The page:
With Israeli Prime Minister Benjamin Netanyahu about to make his first visit to Washington since both he and President Obama took office this year, there is plenty of speculation about the result of their meeting. Opponents of Israel as well as some claiming to be her friends are openly rooting for the president to turn the screws on the Jewish State and to make it clear that the alliance between the two countries will be treated differently in the Obama era.
Yet on the other side are friends of Israel who are hoping that these two very different men can find a way to work together that will not compromise Israel’s security. But if you were expecting the Israel Policy Forum, a well-healed and influential group that touts itself as being ardently pro-Israel, to be among the latter, you’d be wrong.
Take a look at the full-page ad they placed in today’s New York Times. It proclaims a dubious five-step plan to Middle East peace, but its most significant aspect is that despite its clear timing to precede the Obama-Netanyahu talks, there is not a word of greeting for the prime minister or even the most perfunctory gesture of solidarity with the democratically elected government he leads. Instead, its punchline is clear: “We Support You Mr. President.”
You have to be as deluded as the IPF’s M.J. Rosenberg to believe that a solution in which Israel hands over every inch of the West Bank and parts of Jerusalem to a toothless Palestinian Authority or to Hamas will bring peace. Unless you are an ideologue like him, you understand that no Israeli government could possibly hand over territory to these forces since it would replicate the debacle in Gaza, where a sovereign Hamasistan now exists. Rebuilding Gaza for Hamas, removing the security measures in the West Bank that retard the ability of terrorists to kill Israelis, and agreeing to negotiate under the terms of the 2002 Saudi “peace” plan that insists on the right of return for Palestinians is a blueprint for more violence, not peace.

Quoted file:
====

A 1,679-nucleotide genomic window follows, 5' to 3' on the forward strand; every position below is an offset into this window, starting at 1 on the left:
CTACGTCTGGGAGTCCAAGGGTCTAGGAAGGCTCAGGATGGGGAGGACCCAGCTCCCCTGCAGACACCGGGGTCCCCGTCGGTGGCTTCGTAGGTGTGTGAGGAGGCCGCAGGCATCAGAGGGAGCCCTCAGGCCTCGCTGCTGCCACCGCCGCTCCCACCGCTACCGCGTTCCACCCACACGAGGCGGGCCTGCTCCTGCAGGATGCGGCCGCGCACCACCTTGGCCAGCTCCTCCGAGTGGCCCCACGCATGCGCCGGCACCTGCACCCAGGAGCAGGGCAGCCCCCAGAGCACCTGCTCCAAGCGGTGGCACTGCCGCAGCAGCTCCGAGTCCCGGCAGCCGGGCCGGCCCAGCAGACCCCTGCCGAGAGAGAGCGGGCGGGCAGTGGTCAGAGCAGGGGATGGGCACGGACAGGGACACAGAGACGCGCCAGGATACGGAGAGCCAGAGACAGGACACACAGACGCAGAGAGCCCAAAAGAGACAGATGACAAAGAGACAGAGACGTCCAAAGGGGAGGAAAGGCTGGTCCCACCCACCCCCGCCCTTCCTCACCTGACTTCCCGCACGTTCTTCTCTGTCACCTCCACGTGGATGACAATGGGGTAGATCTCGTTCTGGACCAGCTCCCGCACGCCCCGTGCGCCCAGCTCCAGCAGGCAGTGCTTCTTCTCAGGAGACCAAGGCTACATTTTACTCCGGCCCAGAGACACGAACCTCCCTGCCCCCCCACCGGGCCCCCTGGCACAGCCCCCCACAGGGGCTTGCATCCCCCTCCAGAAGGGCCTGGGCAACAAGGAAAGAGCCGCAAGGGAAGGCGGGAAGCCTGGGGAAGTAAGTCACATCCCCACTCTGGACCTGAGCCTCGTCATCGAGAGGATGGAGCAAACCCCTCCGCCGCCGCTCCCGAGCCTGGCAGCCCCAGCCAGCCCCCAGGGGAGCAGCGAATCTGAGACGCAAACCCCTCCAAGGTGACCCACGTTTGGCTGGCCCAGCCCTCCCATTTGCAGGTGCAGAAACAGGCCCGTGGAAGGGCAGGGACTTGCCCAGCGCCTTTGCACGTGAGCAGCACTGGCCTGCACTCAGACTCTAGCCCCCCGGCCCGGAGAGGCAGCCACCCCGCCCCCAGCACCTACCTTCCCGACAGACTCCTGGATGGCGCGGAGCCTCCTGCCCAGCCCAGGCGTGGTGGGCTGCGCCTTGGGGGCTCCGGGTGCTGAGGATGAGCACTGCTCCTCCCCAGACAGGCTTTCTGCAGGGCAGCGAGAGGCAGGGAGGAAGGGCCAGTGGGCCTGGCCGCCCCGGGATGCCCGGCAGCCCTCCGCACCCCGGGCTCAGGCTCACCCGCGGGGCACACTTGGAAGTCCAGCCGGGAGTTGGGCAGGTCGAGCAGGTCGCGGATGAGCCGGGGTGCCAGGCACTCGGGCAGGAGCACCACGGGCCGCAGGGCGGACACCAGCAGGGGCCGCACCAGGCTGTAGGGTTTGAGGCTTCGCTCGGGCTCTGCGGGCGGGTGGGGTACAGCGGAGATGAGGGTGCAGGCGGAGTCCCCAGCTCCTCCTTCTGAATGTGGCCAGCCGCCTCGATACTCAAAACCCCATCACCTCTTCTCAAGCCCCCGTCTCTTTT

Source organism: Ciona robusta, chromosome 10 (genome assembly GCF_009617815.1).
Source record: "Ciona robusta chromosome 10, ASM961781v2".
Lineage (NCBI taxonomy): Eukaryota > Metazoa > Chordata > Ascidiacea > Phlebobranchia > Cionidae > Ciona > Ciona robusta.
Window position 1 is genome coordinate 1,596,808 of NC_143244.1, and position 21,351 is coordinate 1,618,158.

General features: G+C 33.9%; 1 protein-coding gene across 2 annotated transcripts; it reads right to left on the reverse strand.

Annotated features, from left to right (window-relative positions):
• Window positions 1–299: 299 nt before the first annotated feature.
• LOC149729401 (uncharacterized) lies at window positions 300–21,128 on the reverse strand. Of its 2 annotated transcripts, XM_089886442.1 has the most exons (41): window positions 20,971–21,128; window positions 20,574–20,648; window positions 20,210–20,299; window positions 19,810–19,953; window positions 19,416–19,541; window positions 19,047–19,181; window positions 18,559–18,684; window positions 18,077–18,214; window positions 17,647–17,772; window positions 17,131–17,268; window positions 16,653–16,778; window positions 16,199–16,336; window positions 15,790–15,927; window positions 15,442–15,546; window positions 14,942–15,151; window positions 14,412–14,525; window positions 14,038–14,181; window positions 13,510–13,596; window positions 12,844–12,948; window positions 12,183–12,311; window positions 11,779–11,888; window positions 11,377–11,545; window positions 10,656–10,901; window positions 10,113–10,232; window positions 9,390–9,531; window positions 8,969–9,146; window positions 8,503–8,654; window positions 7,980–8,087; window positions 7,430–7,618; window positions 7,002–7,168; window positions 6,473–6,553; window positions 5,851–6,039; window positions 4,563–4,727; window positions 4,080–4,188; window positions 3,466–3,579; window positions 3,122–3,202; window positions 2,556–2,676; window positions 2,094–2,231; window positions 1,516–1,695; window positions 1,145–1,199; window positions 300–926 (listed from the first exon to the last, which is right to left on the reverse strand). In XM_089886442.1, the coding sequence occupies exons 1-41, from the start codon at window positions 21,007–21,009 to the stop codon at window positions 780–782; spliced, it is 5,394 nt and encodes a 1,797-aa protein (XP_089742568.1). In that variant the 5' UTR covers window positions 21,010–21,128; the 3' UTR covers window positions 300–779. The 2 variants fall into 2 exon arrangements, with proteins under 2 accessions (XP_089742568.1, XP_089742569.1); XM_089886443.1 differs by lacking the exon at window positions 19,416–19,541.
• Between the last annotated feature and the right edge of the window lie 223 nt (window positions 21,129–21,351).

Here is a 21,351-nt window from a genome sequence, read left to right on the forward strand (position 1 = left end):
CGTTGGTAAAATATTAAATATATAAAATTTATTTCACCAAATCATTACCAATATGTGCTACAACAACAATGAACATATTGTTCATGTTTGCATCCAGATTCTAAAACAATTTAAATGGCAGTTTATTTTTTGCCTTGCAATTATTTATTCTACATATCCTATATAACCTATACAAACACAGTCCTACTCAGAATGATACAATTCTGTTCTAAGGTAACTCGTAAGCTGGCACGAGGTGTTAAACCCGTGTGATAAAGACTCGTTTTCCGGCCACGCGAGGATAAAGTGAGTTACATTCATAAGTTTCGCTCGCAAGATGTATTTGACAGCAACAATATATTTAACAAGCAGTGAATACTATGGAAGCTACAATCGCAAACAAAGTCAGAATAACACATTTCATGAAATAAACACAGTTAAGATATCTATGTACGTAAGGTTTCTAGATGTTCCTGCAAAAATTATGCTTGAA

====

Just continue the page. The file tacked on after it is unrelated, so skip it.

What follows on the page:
But the point of the ad isn’t really the bogus peace plan that ignores the reality of Palestinian politics and society. It is, instead, to signal to the administration that American Jews no longer support the right of Israel’s leaders to defend their nation’s interests. They want Obama to think Israel’s friends in this country want the president to ignore the Jewish state’s desperate plea that Obama make good on his campaign promise to stop Iran from obtaining nuclear weapons and that this effort is a higher priority than pursuing futile negotiations with Palestinians who don’t want peace.
In a separate column published on the IPF Website, that’s pretty much what Rosenberg says:
It should be noted that despite what some may think, American Jews are Americans and, it must be said, overwhelmingly Democratic. They will back their president if he pushes hard for Middle East peace. They are not Israelis living in exile.
The IPF has really hit a new low when its chief spokesperson starts playing the “dual loyalty” card against supporters of Israel in the same vein as Pat Buchanan. And though there is no arguing with the majority of Jews being partisan Democrats, it is quite another thing to say that most would support a president of their own party who threw Israel under a bus. But that is exactly what Rosenberg and the Walt-Mearsheimer anti-AIPAC crowd that he sides with are hoping will happen.
Call me crazy, but I don’t think rank-and-file Jewish Democrats thought they were voting for a man who was going to act in a manner that might place Hamas missiles within range of Ben Gurion Airport and acquiesce to an Iranian nuclear weapon. You don’t have to be a supporter of Netanyahu to understand that Israel’s safety ought to trump partisan loyalties.